for ourselves, each other, and all of life. 3
Good stewardship of the wider world and those who live in it is inextricably linked to stewardship by each of us for God’s great gift of our bodies and our human sexuality. That connection lies at the heart of my support for Planned Parenthood. Access to birth control and sex education equips us to fulfill the obligation that God has placed upon us to be good stewards of our bodies, the lives entrusted to our care, and the resources that support them. But human beings are imperfect. Birth control can fail or it can fail to be used, either out of carelessness or coercion. In my view, when all other options fail, abortion must be legal so that it will always be safe, and it must be confidential to protect a woman’s right to privacy. I view the right to choose when and whether to have a child as a matter of stewardship. To be a good steward requires the ability to make informed and thoughtful and, yes, faith-based, decisions about one’s own life. What I saw growing up as the child of a pastor showed me how unjust laws, ignorance, and poverty deprive men, but more especially women, of the resources necessary to be good stewards of their own lives. What I see at Planned Parenthood is how access for all to safe and reliable birth control allows us to plan and carefully consider the most important decision a human being can make—to bring a new life into the world. What I see at Planned Parenthood is age-appropriate, medically accurate sex education that also teaches about safe and healthy relationships so that our young people can be good stewards of their own bodies—so that they do not
I view the right to choose when and whether to have a child as a matter of stewardship. 4
have children before they are ready to be parents and so that they do not contract or pass on sexually transmitted infections. What I see at Planned Parenthood is compassion for a woman who is faced with an unplanned pregnancy she does not wish to carry to term or a pregnancy that would pose a risk to her life or health, counseling about all the alternatives she has, and respect for whatever decision she makes. However, since the late 1960â€™s and early 1970â€™s, discussions about birth control and legal abortion have devolved into polemics, and the debate has been polarized. I believe that faith communities, my own included, have failed to teach people of all faiths about Godâ€™s plan for stewardship and, particularly, how stewardship entails a way to conduct our lives that requires choice that is informed so that it can be responsible. The ongoing debate over health care reform has demonstrated how contentious the issues of birth control and abortion remain. As moderate, mainline clergy, we bear some of the responsibility for this state of affairs. We have failed to lead effective dialogue on these matters in our congregations, let alone in the public arena. Too often, we have allowed other voices and not always the voices of reason to dominate the debate. We have not clearly expressed the theological foundation for our faith-based positions on family planning, birth control, and abortion (like those of the United Methodist Church, listed in the appendix) to those in our faith communities. As a result, thoughtful and concerned persons of faith are often unprepared to respond effectively to those who vocally promote different positions. The concept of stewardship as applied to personal choice and care of self is hardly known and is not appreciated in our present cultural climate. Our failure is especially regrettable since it comes at a time when peer pressure and newfound freedoms in our country pose challenges to this concept of stewardship of self that can seem overwhelming. Popular culture that 5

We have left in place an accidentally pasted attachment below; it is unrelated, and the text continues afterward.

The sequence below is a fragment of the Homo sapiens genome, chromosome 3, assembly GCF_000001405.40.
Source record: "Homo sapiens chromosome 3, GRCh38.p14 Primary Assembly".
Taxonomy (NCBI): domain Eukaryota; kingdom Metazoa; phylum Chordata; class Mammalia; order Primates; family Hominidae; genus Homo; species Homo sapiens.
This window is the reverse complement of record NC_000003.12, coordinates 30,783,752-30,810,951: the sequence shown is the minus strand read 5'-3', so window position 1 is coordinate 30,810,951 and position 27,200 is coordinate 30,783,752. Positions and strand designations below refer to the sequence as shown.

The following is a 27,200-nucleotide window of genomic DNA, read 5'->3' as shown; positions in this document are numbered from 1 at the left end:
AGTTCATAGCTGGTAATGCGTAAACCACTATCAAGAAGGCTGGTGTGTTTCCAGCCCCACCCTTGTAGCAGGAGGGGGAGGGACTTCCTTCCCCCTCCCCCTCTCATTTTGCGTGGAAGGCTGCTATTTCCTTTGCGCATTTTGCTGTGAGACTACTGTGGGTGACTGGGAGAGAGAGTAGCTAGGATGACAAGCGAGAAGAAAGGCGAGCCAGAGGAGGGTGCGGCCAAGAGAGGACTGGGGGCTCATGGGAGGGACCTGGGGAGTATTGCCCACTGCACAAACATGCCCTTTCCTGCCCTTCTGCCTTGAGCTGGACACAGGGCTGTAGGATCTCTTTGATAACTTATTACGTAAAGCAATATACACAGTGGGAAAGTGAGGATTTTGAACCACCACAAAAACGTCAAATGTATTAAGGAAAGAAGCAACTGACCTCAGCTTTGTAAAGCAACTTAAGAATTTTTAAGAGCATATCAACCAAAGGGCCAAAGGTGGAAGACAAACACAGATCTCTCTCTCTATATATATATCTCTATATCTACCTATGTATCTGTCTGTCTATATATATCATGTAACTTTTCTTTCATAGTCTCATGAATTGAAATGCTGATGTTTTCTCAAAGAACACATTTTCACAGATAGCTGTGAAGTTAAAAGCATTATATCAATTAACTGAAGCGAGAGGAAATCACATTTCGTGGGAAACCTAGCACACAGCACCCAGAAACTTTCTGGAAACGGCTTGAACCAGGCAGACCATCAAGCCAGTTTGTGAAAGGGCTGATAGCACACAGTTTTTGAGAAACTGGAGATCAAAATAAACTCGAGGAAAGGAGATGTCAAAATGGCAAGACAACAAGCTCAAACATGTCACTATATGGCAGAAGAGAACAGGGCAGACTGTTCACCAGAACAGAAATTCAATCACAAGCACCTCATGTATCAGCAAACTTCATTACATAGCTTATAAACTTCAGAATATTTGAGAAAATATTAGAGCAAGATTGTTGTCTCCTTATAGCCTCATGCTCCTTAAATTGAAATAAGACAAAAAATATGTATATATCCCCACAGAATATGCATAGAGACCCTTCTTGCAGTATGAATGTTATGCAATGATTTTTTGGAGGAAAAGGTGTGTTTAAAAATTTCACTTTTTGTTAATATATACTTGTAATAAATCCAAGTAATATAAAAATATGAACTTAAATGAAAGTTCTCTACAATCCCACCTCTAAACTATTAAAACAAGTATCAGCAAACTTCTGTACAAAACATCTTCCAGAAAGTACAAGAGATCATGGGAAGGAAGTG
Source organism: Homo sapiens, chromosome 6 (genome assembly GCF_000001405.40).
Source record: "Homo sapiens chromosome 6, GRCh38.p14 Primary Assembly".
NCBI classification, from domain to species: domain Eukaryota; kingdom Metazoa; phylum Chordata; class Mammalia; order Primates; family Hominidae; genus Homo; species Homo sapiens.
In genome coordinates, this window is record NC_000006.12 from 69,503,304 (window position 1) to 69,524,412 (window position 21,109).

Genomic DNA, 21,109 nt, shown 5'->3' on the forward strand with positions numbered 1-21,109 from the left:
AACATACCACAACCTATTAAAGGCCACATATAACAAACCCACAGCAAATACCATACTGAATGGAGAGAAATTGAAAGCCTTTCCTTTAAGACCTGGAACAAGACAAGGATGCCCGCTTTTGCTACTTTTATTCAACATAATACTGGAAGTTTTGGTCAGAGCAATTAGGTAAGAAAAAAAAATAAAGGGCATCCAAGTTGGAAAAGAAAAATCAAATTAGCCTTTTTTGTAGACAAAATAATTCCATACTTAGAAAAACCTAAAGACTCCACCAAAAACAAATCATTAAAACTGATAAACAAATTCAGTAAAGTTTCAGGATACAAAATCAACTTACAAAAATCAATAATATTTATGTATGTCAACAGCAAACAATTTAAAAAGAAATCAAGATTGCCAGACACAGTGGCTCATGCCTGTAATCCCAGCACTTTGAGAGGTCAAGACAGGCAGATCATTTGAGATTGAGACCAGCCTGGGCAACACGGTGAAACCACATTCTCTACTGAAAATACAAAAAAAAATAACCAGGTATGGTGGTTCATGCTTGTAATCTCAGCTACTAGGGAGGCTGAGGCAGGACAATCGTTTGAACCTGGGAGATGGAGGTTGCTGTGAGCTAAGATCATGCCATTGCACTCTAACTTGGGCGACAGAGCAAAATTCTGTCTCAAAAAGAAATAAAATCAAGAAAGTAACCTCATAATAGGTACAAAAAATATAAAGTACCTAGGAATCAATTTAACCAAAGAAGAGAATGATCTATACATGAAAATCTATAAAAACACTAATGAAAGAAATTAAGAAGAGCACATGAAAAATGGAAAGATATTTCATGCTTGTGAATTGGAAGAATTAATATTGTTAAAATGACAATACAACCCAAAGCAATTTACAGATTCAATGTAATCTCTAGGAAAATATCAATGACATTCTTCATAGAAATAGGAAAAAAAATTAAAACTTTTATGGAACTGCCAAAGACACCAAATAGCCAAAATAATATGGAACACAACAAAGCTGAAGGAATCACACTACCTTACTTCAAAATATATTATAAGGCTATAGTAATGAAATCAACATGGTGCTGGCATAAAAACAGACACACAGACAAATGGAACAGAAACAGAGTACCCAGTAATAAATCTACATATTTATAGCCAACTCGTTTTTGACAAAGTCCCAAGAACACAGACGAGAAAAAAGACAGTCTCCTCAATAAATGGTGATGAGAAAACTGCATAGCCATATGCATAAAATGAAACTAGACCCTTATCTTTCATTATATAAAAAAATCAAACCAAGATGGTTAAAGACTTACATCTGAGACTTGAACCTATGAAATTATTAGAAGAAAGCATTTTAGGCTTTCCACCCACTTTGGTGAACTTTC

glorifies sexual excess compounds the problem; it teaches our children that there is nothing special or sacred about sexual intimacy and thereby exposes them to the potentially adverse consequences of casual sexual contact, including emotional stress, infection, and unintended pregnancy. As clergy, we canâ€”indeed we are obligatedâ€”to counter this cultural climate by reminding our congregants and the wider community we serve that our bodies and our beings are gifts of God. Fortified with this knowledge we can appreciate, on the deepest level, our own self-worth and the value of others. Fortified with this knowledge, we can be better stewards of our bodies and the great gift of our sexuality by waiting for the right person and the appropriate time to experience the true joy of sexual selfexpression that is grounded in mutual respect and care. What I witnessed in my family home, what I have learned from my theological training, and what I see in our culture all compelled me to become Chair of the Religious Leaders Task Force of Planned Parenthood of New
I seek to nurture a forum where religious leaders of diverse faiths can speak out and work together to promote the concept of stewardship that supports the dignity of all. 6